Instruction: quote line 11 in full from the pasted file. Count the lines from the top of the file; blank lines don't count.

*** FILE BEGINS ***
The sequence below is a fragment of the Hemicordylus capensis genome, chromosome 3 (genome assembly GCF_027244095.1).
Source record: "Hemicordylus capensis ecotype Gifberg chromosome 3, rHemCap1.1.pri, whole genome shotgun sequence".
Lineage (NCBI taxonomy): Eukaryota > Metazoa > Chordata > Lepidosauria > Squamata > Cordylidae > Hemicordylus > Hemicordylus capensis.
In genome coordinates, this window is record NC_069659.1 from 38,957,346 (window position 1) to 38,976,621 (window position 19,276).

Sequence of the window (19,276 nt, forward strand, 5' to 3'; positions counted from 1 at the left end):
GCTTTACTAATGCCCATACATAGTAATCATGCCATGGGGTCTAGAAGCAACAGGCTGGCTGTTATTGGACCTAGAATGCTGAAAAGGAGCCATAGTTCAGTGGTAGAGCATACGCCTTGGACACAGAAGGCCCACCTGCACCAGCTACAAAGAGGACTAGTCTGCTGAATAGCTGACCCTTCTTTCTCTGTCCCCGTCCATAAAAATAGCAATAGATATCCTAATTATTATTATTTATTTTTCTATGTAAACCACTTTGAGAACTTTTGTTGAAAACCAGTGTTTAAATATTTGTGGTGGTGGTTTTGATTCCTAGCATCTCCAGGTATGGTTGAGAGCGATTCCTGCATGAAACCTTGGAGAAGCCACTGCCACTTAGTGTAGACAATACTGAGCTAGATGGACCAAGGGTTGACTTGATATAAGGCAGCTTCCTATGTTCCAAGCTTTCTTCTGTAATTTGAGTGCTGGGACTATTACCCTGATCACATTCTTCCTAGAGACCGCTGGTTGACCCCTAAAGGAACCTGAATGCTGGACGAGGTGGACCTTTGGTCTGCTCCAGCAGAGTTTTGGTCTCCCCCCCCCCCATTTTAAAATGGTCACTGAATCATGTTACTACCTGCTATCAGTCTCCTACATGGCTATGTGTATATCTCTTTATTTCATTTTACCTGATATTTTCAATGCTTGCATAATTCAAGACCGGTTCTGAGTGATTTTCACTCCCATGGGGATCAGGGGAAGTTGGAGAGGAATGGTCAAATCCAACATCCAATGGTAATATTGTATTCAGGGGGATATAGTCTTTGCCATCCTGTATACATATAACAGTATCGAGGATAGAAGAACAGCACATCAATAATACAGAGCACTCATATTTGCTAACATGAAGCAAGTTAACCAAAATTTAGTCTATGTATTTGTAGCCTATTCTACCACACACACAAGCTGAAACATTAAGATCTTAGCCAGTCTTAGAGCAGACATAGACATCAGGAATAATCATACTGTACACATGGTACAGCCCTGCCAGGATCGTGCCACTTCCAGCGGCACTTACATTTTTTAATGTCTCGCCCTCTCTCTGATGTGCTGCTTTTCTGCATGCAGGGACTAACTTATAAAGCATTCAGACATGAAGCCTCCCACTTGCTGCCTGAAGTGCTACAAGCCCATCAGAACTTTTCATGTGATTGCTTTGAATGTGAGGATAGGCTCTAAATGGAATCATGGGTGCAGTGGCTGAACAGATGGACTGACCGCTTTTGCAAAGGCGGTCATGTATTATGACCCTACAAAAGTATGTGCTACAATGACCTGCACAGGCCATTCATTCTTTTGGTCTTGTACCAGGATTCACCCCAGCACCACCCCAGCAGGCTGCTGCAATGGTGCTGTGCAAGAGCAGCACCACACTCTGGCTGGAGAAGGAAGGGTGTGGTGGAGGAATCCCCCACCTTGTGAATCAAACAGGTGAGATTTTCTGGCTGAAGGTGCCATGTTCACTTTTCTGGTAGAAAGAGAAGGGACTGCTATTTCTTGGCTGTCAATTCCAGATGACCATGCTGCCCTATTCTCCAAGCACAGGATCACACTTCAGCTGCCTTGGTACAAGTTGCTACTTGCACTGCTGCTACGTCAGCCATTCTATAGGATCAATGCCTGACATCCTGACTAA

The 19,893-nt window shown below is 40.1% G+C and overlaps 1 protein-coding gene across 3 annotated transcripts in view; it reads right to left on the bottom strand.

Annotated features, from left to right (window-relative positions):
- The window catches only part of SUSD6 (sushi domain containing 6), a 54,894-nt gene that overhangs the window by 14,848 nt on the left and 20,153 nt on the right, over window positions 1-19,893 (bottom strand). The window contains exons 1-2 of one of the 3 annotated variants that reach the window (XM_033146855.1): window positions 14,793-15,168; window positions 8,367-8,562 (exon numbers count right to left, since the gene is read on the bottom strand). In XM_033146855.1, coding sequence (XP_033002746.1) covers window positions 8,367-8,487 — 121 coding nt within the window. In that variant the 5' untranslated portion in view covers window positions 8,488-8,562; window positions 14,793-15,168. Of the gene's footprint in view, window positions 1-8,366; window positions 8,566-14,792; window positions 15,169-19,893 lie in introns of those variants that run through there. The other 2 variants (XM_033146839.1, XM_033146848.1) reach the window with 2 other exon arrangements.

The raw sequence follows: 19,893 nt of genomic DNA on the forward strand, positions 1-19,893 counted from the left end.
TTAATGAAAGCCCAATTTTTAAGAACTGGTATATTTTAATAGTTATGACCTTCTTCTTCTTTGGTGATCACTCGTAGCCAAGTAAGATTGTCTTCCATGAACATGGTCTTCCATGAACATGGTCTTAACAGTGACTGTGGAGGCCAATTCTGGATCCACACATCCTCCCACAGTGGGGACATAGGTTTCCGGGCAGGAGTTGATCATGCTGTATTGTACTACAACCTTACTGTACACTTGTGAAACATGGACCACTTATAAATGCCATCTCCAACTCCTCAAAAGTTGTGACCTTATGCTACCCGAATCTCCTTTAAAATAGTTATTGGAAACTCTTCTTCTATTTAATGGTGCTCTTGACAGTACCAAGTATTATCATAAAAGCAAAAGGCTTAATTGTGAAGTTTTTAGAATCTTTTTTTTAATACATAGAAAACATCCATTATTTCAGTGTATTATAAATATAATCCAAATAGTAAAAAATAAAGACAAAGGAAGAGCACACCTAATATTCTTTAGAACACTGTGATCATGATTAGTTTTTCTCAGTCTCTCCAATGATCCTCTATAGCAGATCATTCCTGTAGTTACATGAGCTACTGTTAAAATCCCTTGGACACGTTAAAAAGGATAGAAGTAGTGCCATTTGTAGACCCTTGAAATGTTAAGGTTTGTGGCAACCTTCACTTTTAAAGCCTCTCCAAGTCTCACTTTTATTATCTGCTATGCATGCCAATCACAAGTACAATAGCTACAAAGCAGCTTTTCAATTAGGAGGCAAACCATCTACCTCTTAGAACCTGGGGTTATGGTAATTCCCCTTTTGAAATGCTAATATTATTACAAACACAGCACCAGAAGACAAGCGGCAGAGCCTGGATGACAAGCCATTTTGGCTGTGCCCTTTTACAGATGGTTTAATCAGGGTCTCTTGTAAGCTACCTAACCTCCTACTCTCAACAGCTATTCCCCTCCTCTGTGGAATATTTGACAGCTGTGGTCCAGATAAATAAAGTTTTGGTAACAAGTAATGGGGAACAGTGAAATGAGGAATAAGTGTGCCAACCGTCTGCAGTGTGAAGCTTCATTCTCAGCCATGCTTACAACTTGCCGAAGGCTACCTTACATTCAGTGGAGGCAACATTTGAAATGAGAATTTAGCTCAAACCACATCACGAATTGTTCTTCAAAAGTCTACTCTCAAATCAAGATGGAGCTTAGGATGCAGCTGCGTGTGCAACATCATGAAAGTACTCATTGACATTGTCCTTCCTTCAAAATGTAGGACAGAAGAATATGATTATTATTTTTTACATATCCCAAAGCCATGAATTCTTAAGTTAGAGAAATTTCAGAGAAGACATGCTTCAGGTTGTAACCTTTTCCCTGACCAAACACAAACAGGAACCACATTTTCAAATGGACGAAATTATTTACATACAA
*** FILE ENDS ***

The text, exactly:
TTAATGAAAGCCCAATTTTTAAGAACTGGTATATTTTAATAGTTATGACCTTCTTCTTCTTTGGTGATCACTCGTAGCCAAGTAAGATTGTCTTCCATGAACATGGTCTTCCATGAACATGGTCTTAACAGTGACTGTGGAGGCCAATTCTGGATCCACACATCCTCCCACAGTGGGGACATAGGTTTCCGGGCAGGAGTTGATCATGCTGTATTGTACTACAACCTTACTGTACACTTGTGAAACATGGACCACTTATAAATGCCATCTCCAACTCCTCAAAAGTTGTGACCTTATGCTACCCGAATCTCCTTTAAAATAGTTATTGGAAACTCTTCTTCTATTTAATGGTGCTCTTGACAGTACCAAGTATTATCATAAAAGCAAAAGGCTTAATTGTGAAGTTTTTAGAATCTTTTTTTTAATACATAGAAAACATCCATTATTTCAGTGTATTATAAATATAATCCAAATAGTAAAAAATAAAGACAAAGGAAGAGCACACCTAATATTCTTTAGAACACTGTGATCATGATTAGTTTTTCTCAGTCTCTCCAATGATCCTCTATAGCAGATCATTCCTGTAGTTACATGAGCTACTGTTAAAATCCCTTGGACACGTTAAAAAGGATAGAAGTAGTGCCATTTGTAGACCCTTGAAATGTTAAGGTTTGTGGCAACCTTCACTTTTAAAGCCTCTCCAAGTCTCACTTTTATTATCTGCTATGCATGCCAATCACAAGTACAATAGCTACAAAGCAGCTTTTCAATTAGGAGGCAAACCATCTACCTCTTAGAACCTGGGGTTATGGTAATTCCCCTTTTGAAATGCTAATATTATTACAAACACAGCACCAGAAGACAAGCGGCAGAGCCTGGATGACAAGCCATTTTGGCTGTGCCCTTTTACAGATGGTTTAATCAGGGTCTCTTGTAAGCTACCTAACCTCCTACTCTCAACAGCTATTCCCCTCCTCTGTGGAATATTTGACAGCTGTGGTCCAGATAAATAAAGTTTTGGTAACAAGTAATGGGGAACAGTGAAATGAGGAATAAGTGTGCCAACCGTCTGCAGTGTGAAGCTTCATTCTCAGCCATGCTTACAACTTGCCGAAGGCTACCTTACATTCAGTGGAGGCAACATTTGAAATGAGAATTTAGCTCAAACCACATCACGAATTGTTCTTCAAAAGTCTACTCTCAAATCAAGATGGAGCTTAGGATGCAGCTGCGTGTGCAACATCATGAAAGTACTCATTGACATTGTCCTTCCTTCAAAATGTAGGACAGAAGAATATGATTATTATTTTTTACATATCCCAAAGCCATGAATTCTTAAGTTAGAGAAATTTCAGAGAAGACATGCTTCAGGTTGTAACCTTTTCCCTGACCAAACACAAACAGGAACCACATTTTCAAATGGACGAAATTATTTACATACAA